FIG. 2 shows a top view of soil aeration tine 15 capable of both fracturing and removing soil. Soil aeration tine 15 comprises an elongated member 20 having a central axis 19. Elongated member 20 has a first section 22 terminating in an apex end 23 and a second section or mounting end 21 for mounting elongated member 20 on a soil aeration device. Mounted to elongated member 20 is a cylindrical soil cutting tube 25 which is positioned rearwardly or aft of apex end 23 so that when apex end 23 of elongated member 20 is axially driven into a patch of soil the apex end 23 of elongated member 20 penetrates the patch of soil before the soil cutting tube 25 engages the soil. As the first section 22 penetrates the soil it fractures the soil to form a partial soil aeration pocket. Next, the soil 20 cutting tube 25 which is positioned axially rearwardly of the apex 23 and has an annular cutting edge 25 c and a conically tapered surface 25 a engages the soil aft of the apex end and proximate the soil aeration tine 15 to cut a plug of the soil free of the soil. Thus the fracturing of the soil occurs in the soil around the lower portion of the hole and both fracturing and soil removal occurs in the soil zone proximate the cutting tube which results in a soil aeration pocket in the soil where the soil aeration pocket is larger than the soil plug cut free of the soil and also without the soil compaction that would occur if a spike were driven downward into the soil.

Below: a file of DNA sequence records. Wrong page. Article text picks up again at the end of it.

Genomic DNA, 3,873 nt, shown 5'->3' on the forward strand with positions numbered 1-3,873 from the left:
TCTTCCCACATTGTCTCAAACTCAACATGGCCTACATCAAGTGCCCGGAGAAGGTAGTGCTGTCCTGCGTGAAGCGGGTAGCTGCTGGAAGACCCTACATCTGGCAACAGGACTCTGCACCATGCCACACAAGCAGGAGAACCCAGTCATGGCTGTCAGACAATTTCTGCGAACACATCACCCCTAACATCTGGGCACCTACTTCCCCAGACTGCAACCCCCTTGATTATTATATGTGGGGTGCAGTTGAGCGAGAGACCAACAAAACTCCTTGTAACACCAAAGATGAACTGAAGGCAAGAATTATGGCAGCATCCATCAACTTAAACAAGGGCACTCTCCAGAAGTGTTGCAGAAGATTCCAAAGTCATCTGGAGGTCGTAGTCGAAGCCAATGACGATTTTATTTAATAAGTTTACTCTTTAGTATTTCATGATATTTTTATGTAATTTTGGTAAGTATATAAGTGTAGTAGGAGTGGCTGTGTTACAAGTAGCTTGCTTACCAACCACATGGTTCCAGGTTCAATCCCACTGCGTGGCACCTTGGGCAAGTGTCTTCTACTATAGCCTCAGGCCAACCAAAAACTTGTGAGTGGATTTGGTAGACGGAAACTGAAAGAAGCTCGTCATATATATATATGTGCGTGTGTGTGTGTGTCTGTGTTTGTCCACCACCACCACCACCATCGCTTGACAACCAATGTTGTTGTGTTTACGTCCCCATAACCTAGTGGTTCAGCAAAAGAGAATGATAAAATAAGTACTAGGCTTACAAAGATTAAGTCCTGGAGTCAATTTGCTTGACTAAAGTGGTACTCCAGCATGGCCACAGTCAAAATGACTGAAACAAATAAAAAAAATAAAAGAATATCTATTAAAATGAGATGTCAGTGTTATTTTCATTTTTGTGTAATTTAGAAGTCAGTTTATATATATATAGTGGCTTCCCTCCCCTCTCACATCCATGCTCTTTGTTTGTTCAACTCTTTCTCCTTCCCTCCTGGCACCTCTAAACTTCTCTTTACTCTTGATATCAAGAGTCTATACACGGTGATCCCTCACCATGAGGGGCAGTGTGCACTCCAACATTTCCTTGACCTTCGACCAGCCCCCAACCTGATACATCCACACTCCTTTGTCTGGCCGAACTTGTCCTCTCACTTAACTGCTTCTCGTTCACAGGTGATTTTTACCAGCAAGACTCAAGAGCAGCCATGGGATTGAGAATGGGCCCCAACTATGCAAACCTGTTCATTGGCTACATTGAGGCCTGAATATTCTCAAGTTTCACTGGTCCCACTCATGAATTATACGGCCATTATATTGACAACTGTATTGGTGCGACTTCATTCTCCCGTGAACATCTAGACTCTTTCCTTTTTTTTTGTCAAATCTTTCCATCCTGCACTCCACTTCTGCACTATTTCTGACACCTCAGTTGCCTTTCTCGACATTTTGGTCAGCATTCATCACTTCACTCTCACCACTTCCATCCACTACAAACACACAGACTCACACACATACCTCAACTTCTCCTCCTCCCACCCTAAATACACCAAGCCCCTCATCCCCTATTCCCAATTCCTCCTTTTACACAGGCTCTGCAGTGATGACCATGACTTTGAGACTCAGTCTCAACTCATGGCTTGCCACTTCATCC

FIG. 3 shows a side view of soil aeration tine 20 illustrating a portion of a divergent soil fracturing section 22 which includes an upwardly curving soil fracturing face 20 a and an upwardly curving soil fracturing face 20 b that terminates at apex end 23. FIG. 3 a shows the opposite side of soil aeration tine 15 illustrating the other side of the divergent soil fracturing section 22 which includes identical upwardly curving soil fracturing faces 20 c and 20 d that terminates at apex end 23. A soil lifting face 24 extends laterally from side-to side of soil aeration tine 15. The soil lifting face 24 forms a scoop or spade so that when the soil aeration tine is rotationally removed from the soil the soil face 24 can lift or scoop soil from the soil aeration pocket.

The soil cutting tube 25 has a leading and annular cutting edge 25 c that diverges outwardly along annular face 25 a to the cylindrical shaped soil cutting tube 25. The cutting edge 25 c of cutting tube 25 is positioned a distance L rearward of the apex end 23 of soil aeration tine 15 to enable the soil fracturing section 22 to penetrate and fracture the soil before the soil aeration tube cuts a soil plug free of the soil. In the embodiment shown the soil cutting tube is positioned at least one and one half inches rearward of the apex end to ensure that the length of the soil plug is kept to a minimum. On the other hand the soil cutting tube should extend sufficiently far along elongated member 20 so as to ensure that one can cut through the top layer of grass and soil. Thus, in the embodiment shown in the drawings the end of the tine 15 lacks an end coring device.